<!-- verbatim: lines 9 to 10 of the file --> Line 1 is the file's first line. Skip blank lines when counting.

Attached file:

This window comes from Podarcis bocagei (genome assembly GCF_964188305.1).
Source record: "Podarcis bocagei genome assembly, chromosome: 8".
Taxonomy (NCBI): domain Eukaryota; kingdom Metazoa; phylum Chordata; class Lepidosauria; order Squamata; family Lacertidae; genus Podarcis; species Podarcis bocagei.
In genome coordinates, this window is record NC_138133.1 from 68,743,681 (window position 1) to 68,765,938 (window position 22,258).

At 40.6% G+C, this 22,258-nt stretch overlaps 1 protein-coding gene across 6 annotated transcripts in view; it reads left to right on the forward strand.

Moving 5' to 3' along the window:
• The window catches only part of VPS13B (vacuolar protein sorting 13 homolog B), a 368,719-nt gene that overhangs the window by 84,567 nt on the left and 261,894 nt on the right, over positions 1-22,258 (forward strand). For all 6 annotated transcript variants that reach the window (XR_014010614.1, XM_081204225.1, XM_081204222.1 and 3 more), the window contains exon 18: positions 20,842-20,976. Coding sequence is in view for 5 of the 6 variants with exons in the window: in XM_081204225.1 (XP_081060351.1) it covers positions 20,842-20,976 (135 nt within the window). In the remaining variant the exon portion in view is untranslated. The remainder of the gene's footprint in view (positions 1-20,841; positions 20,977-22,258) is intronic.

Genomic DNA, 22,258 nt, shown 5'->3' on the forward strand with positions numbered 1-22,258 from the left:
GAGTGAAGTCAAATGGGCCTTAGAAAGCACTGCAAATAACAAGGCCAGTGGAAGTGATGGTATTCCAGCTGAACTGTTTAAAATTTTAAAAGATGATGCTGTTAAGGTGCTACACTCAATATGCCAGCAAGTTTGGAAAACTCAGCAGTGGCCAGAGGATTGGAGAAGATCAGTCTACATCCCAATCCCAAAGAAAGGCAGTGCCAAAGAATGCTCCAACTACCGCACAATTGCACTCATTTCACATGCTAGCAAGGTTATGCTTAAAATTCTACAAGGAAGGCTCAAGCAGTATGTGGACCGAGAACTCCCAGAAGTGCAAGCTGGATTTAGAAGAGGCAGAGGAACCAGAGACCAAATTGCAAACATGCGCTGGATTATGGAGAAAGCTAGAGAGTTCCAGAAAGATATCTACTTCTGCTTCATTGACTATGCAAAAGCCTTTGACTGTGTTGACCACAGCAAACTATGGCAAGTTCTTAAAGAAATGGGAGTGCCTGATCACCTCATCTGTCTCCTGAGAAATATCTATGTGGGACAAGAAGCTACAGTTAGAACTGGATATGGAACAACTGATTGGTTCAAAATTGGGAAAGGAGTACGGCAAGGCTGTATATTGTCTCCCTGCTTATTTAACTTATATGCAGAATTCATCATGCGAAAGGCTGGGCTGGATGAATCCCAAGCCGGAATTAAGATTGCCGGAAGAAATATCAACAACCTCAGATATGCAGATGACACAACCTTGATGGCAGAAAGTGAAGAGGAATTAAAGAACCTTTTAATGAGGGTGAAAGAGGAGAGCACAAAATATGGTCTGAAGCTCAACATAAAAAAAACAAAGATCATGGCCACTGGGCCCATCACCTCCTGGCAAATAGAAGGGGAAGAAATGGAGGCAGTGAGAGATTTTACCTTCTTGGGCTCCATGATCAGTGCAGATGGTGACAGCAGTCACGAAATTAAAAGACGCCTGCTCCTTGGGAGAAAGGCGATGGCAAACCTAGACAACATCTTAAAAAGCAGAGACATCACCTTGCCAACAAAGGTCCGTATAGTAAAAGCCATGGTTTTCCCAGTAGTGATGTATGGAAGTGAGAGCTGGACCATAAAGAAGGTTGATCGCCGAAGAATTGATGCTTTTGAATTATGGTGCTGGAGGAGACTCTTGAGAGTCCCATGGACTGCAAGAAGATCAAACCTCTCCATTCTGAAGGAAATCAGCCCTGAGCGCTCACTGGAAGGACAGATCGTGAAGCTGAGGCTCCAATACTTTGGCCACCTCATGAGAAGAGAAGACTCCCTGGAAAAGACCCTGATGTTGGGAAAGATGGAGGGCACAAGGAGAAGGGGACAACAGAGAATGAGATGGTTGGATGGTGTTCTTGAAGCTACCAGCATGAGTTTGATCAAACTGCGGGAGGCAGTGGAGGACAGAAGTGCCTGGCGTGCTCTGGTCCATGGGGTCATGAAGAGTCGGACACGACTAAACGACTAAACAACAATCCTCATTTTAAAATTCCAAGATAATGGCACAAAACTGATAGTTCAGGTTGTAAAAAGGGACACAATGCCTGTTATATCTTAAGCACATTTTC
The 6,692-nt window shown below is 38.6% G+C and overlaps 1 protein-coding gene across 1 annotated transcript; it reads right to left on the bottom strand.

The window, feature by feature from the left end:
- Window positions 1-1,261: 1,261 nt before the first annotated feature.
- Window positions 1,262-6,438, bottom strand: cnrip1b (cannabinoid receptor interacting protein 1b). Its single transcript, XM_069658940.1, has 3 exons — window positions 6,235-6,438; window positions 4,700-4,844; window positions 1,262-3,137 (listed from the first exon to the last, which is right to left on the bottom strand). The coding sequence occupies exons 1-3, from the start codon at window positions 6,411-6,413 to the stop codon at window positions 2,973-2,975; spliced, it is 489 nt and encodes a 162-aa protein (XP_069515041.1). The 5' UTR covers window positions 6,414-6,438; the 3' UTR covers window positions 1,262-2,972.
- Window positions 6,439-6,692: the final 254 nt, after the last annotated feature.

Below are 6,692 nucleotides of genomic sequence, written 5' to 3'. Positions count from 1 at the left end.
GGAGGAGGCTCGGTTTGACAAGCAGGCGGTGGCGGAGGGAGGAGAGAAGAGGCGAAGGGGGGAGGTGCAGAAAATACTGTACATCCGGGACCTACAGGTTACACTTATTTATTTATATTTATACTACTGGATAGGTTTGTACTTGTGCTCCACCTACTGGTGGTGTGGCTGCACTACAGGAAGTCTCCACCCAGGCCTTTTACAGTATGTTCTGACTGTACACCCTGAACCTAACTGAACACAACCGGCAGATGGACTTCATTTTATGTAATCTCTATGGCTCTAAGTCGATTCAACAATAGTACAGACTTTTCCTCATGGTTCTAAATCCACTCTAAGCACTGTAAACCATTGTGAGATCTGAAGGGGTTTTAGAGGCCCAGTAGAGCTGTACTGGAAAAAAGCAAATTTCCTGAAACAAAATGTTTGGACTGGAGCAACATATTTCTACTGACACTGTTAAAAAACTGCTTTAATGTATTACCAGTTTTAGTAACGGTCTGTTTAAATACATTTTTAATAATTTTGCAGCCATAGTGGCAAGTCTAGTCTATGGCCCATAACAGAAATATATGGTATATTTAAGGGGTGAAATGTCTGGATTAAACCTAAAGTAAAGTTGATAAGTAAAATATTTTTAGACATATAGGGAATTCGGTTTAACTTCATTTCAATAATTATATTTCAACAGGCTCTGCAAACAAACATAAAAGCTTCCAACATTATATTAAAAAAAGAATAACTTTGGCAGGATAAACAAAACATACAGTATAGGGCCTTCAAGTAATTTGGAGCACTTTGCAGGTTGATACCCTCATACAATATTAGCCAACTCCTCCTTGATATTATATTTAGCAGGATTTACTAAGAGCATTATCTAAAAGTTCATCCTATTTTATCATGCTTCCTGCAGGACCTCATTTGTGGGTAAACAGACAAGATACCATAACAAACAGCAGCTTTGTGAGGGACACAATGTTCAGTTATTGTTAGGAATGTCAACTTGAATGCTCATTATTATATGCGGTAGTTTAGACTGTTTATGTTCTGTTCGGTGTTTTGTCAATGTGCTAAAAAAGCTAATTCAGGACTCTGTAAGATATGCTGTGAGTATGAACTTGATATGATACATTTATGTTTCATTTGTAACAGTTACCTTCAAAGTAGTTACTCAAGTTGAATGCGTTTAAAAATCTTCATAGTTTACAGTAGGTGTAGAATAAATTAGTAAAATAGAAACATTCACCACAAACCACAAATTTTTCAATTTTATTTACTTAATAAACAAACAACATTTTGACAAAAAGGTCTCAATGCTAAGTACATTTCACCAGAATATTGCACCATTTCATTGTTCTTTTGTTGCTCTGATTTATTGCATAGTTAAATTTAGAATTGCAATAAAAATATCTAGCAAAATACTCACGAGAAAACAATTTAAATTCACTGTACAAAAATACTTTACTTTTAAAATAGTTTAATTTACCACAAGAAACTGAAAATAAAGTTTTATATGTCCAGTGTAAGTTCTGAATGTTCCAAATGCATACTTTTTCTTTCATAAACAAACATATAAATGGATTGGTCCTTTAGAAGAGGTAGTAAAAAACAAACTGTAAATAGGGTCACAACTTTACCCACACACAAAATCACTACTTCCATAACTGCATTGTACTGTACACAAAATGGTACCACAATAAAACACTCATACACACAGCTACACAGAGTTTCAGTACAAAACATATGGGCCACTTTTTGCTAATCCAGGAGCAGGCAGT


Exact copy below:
GAGTGAAGTCAAATGGGCCTTAGAAAGCACTGCAAATAACAAGGCCAGTGGAAGTGATGGTATTCCAGCTGAACTGTTTAAAATTTTAAAAGATGATGCTGTTAAGGTGCTACACTCAATATGCCAGCAAGTTTGGAAAACTCAGCAGTGGCCAGAGGATTGGAGAAGATCAGTCTACATCCCAATCCCAAAGAAAGGCAGTGCCAAAGAATGCTCCAACTACCGCACAATTGCACTCATTTCACATGCTAGCAAGGTTATGCTTAAAATTCTACAAGGAAGGCTCAAGCAGTATGTGGACCGAGAACTCCCAGAAGTGCAAGCTGGATTTAGAAGAGGCAGAGGAACCAGAGACCAAATTGCAAACATGCGCTGGATTATGGAGAAAGCTAGAGAGTTCCAGAAAGATATCTACTTCTGCTTCATTGACTATGCAAAAGCCTTTGACTGTGTTGACCACAGCAAACTATGGCAAGTTCTTAAAGAAATGGGAGTGCCTGATCACCTCATCTGTCTCCTGAGAAATATCTATGTGGGACAAGAAGCTACAGTTAGAACTGGATATGGAACAACTGATTGGTTCAAAATTGGGAAAGGAGTACGGCAAGGCTGTATATTGTCTCCCTGCTTATTTAACTTATATGCAGAATTCATCATGCGAAAGGCTGGGCTGGATGAATCCCAAGCCGGAATTAAGATTGCCGGAAGAAATATCAACAACCTCAGATATGCAGATGACACAACCTTGATGGCAGAAAGTGAAGAGGAATTAAAGAACCTTTTAATGAGGGTGAAAGAGGAGAGCACAAAATATGGTCTGAAGCTCAACATAAAAAAAACAAAGATCATGGCCACTGGGCCCATCACCTCCTGGCAAATAGAAGGGGAAGAAATGGAGGCAGTGAGAGATTTTACCTTCTTGGGCTCCATGATCAGTGCAGATGGTGACAGCAGTCACGAAATTAAAAGACGCCTGCTCCTTGGGAGAAAGGCGATGGCAAACCTAGACAACATCTTAAAAAGCAGAGACATCACCTTGCCAACAAAGGTCCGTATAGTAAAAGCCATGGTTTTCCCAGTAGTGATGTATGGAAGTGAGAGCTGGACCATAAAGAAGGTTGATCGCCGAAGAATTGATGCTTTTGAATTATGGTGCTGGAGGAGACTCTTGAGAGTCCCATGGACTGCAAGAAGATCAAACCTCTCCATTCTGAAGGAAATCAGCCCTGAGCGCTCACTGGAAGGACAGATCGTGAAGCTGAGGCTCCAATACTTTGGCCACCTCATGAGAAGAGAAGACTCCCTGGAAAAGACCCTGATGTTGGGAAAGATGGAGGGCACAAGGAGAAGGGGACAACAGAGAATGAGATGGTTGGATGGTGTTCTTGAAGCTACCAGCATGAGTTTGATCAAACTGCGGGAGGCAGTGGAGGACAGAAGTGCCTGGCGTGCTCTGGTCCATGGGGTCATGAAGAGTCGGACACGACTAAACGACTAAACAACAATCCTCATTTTAAAATTCCAAGATAATGGCACAAAACTGATAGTTCAGGTTGTAAAAAGGGACACAATGCCTGTTATATCTTAAGCACATTTTC
The 6,692-nt window shown below is 38.6% G+C and overlaps 1 protein-coding gene across 1 annotated transcript; it reads right to left on the bottom strand.